Court of Appeal confirms professional negligence test for solicitors and barristers
Dunhill v W Brook and Co (a firm) and Mr J Crossley [15.03.18]
In Dunhill, the Court of Appeal upheld a decision dismissing a professional negligence claim against solicitors and counsel regarding settlement of a personal injury claim just before trial.
The case considers the pressures of ‘doors of court’ settlement, the importance of attendance notes and the standards of care owed by trainee solicitors. In this case, neither solicitors nor counsel were found to have acted negligently in a judgment which will be particularly relevant to defendant solicitors and their professional indemnity insurers.
The claimant pursued a RTA claim against a motorcyclist having sustained head and psychological injuries in an accident. The claim was initially valued at £40,000 and settled on a full and final basis for £12,500 on advice from counsel on the day of trial after the claimant’s main witness failed to attend. The solicitor’s firm had sent a trainee solicitor to court.
Subsequently, the claimant instructed new solicitors to consider the issue of mental capacity. The Supreme Court found that the claimant had lacked capacity to enter into the agreement due to the severity of her head injury and the personal injury claim was reopened with a value of approximately £800,000.
The claimant then brought a claim against her former solicitors and counsel for negligently settling her personal injury claim at the doors of court.
The High Court found that in circumstances where the claimant’s main witness had not attended court, counsel had not been negligent in reaching the view that the claim should be settled and nor had the solicitors. The fact that the settlement had been reached at the court door was important in judging the conduct of counsel and solicitors.
The Court of Appeal dismissed the claimant’s appeal and upheld the Hon. Mrs. Justice Elisabeth Laing’s findings.
Duty of care owed by trainee solicitors
The trainee solicitor was only six months into his training contract at the time of the court hearing. He discussed the case with the claimant and counsel and prepared attendance notes. Laing J indicated that if counsel had been found negligent then so too would the firm in sending a trainee who inevitably lacked the experience to judge whether there was anything glaringly wrong with counsel’s advice. She also found that the duty of care owed by the trainee was no less merely by virtue of being a trainee solicitor.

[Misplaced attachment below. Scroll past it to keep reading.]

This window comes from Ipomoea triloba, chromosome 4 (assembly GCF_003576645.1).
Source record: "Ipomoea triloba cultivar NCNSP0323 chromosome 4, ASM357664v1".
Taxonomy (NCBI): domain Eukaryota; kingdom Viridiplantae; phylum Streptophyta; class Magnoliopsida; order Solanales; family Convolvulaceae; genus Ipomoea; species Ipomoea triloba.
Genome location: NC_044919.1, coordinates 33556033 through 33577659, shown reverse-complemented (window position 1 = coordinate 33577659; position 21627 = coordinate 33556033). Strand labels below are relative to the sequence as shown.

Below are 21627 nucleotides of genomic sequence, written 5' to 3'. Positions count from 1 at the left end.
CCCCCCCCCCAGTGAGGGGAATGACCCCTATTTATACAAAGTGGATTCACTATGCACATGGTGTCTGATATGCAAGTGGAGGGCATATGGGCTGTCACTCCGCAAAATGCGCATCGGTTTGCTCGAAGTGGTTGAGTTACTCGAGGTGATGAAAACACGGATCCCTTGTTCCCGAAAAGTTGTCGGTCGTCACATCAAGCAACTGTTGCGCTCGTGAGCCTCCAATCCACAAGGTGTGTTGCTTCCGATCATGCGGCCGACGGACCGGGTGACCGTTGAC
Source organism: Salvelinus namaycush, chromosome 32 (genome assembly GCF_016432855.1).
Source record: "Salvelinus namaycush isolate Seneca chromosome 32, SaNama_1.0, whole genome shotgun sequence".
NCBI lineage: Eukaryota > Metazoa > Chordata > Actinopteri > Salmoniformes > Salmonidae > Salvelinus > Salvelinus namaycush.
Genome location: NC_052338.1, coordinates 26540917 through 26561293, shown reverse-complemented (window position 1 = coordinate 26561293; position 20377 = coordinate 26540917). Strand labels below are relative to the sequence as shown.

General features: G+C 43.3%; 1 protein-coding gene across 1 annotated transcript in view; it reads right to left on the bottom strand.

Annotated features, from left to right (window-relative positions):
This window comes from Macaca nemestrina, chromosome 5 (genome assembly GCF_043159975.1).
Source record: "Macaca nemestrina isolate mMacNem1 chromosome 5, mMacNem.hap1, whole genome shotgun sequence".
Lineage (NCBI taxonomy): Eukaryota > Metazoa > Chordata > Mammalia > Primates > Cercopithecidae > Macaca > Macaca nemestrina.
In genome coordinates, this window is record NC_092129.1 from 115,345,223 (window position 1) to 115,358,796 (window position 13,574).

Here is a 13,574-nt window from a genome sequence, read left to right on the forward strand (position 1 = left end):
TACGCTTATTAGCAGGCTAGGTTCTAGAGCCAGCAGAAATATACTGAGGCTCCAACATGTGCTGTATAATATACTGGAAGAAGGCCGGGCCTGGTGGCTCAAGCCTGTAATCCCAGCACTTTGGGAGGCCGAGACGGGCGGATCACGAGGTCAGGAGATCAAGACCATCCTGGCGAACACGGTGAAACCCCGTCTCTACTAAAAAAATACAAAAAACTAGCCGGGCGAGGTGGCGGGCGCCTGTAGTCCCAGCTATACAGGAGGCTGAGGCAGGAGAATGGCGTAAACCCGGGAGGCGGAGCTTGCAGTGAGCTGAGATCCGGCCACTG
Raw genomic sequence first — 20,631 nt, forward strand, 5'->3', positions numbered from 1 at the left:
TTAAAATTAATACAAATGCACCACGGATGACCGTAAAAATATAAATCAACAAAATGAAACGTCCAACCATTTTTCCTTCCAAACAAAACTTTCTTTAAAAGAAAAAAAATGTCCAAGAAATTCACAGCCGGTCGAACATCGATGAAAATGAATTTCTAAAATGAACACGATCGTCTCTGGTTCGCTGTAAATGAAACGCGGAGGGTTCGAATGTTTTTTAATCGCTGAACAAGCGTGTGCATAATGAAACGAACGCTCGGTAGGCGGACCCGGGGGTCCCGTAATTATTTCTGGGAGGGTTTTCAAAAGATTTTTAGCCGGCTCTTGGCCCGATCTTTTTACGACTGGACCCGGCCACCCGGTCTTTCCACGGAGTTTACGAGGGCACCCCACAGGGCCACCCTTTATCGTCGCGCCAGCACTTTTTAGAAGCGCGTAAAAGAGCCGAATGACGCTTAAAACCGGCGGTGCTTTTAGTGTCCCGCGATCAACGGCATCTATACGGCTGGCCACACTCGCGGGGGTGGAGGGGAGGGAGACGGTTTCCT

The Court of Appeal agreed with the proposition that it fulfils the solicitors' duty of care to permit a trainee to accompany properly instructed counsel to a trial provided that a solicitor (preferably having the conduct of the case) is available if the need arises. The Court observed that the barrister would have been better advised to speak directly with the solicitor with conduct, before the settlement was concluded.
Importance of attendance notes
When attendance notes were produced for the court to consider, only some were found to be accurate. Some were found to have had limitations principally due to (i) counsel negotiating directly with each other in the absence of their instructing solicitors which meant that the trainee had no insight into counsel’s reasoning and (ii) the notes being too short compared to the length of time of attendance at court and the settlement discussions.
This case is a useful reminder for solicitors to take accurate attendance notes as they may be relied upon several years after they were prepared. Further, solicitors should ideally be present at any court door negotiations between barristers or at least request a written note from their barrister confirming what was discussed.
In a climate where external influences can cause claimants to question their agreed settlement, the Court of Appeal decision is positive for the legal profession and their insurers. Clients often agree a settlement, only to feel they have lost out afterwards, and then seek to blame their solicitors.
Where there is not an obvious error or omission and it is necessary to evaluate how a solicitor or barrister has exercised their judgment, assessing breach of duty will still be a difficult and highly fact-sensitive exercise. However, the existence of detailed file notes will certainly help solicitors in avoiding exposure to claims of negligence.
This decision also confirms that it remains appropriate to send a trainee solicitor to court to accompany a barrister, provided the solicitor with conduct is available to instruct the trainee if need arises, and the barrister should exercise his/her own judgement to speak directly with the solicitor if required.